As it turns out, Microsoft's actions are right in sync with other industry efforts to curb software bootlegging. The Washington, D.C.-based Business Software Alliance (BSA), which estimates that piracy costs the industry $2.7 billion a year in the U.S., targets businesses around the country using counterfeit or unlicensed software. They figure the piracy rate at 27 percent across the nation, meaning, by their count, that one out of every four pieces of software isn't legal. Last fall, the BSA, which counts Microsoft as a member, unveiled an anti-piracy radio and print ad campaign in several Midwest cities (including Minneapolis and St. Paul), encouraging people to "Nail Your Boss" and "Blow the Whistle."
In October, Microsoft filed lawsuits similar to the Minnesota actions against four computer resellers in the Charlotte, N.C., area. Patent attorney Philip Summa, who is representing a Computer Renaissance franchisee sued there, says he has no problem whatsoever with Microsoft's right to defend their copyrights, but he believes Microsoft to be overstating the gravity of the situation. "It appears to me that there is a bad apple that got into our store. That would imply there could be a few bad apples, but no more," Summa says. He likens Microsoft's tactics to those the U.S. government uses to fight its drug war, where pursuing small retailers proves an easier feat than tracking down big producers. "Who do you go after?" Summa asks. "Pablo Escobar in Colombia, or the junkie on the street?" Producers who flood the market with bootlegged software, or the puny computer resale shop on the corner?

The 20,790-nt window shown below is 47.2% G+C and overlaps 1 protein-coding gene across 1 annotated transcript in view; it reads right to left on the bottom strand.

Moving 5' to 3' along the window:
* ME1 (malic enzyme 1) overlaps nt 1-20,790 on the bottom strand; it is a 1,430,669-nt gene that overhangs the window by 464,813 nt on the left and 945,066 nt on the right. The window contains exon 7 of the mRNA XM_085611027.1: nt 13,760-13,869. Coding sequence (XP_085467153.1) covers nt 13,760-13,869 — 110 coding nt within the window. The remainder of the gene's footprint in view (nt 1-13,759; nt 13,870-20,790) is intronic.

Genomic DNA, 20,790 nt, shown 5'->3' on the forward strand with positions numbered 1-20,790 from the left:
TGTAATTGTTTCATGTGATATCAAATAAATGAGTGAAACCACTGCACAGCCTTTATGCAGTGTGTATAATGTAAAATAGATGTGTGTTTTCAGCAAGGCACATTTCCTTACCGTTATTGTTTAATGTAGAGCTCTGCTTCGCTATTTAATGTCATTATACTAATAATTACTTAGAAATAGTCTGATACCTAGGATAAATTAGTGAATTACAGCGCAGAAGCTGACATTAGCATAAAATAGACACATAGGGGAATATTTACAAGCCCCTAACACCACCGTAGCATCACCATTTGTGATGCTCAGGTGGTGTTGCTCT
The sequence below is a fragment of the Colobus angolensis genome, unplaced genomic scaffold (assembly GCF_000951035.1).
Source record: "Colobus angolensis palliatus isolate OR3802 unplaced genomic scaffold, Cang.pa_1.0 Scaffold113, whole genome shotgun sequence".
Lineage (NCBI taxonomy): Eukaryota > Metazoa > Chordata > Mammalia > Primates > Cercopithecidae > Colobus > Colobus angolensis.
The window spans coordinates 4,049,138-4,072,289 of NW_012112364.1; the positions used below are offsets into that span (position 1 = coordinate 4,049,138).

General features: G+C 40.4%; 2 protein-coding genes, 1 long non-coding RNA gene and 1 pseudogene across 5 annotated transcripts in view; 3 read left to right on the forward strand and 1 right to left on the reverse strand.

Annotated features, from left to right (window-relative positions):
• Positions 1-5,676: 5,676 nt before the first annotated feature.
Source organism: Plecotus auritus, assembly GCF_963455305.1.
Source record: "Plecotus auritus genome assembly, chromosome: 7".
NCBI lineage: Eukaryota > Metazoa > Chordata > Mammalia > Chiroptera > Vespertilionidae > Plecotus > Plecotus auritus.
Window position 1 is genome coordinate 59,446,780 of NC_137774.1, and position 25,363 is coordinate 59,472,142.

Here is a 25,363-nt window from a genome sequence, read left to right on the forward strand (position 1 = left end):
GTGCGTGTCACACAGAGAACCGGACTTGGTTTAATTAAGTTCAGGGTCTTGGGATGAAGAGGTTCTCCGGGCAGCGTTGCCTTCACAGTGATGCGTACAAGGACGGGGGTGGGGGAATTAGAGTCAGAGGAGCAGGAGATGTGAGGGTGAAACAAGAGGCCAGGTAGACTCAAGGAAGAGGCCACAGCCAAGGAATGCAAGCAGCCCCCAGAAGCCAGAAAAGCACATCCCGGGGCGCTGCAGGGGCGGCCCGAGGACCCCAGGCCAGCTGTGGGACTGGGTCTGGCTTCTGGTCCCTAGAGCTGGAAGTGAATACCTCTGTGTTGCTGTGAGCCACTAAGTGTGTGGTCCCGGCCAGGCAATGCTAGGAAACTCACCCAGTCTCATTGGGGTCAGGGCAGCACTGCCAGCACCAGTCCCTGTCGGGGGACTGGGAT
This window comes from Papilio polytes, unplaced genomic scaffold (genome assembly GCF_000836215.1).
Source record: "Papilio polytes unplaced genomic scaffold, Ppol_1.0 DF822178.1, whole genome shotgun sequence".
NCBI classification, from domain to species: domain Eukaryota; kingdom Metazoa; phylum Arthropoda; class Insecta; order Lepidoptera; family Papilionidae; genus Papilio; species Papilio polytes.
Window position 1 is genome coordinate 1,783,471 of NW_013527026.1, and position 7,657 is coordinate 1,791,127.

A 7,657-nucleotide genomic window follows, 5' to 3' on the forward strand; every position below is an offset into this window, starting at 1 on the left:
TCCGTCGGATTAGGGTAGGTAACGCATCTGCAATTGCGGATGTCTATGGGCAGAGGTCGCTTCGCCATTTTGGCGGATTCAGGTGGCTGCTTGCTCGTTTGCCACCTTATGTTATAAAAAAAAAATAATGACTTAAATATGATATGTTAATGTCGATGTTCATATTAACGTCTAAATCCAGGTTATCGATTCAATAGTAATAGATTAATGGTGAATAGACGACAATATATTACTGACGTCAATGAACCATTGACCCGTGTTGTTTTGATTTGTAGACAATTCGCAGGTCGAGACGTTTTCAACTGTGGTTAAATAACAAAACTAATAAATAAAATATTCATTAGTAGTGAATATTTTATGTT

The Minnesota cases are similar to the North Carolina ones. In each, Microsoft alleges that its agents obtained one or two pieces of suspect software from the retailers; the company seeks to collect, for its troubles, "illegal profits" and damages. But the question remains: Why is such an enormous and enormously profitable company quibbling about a few questionable sales?
"Experience shows if you do two test purchases within a certain period of time and counterfeit purchases come out of both of those instances," Microsoft attorney Block reasons, "the conduct is really extensive at the company." And for every one of those bootleg transactions, Microsoft loses a potential customer. But rest assured, pirates: For the time being, she says, home computers loaded with counterfeit or unlicensed software remain safely out of suit-happy Microsoft's sights: "That's not something we and other software vendors can police."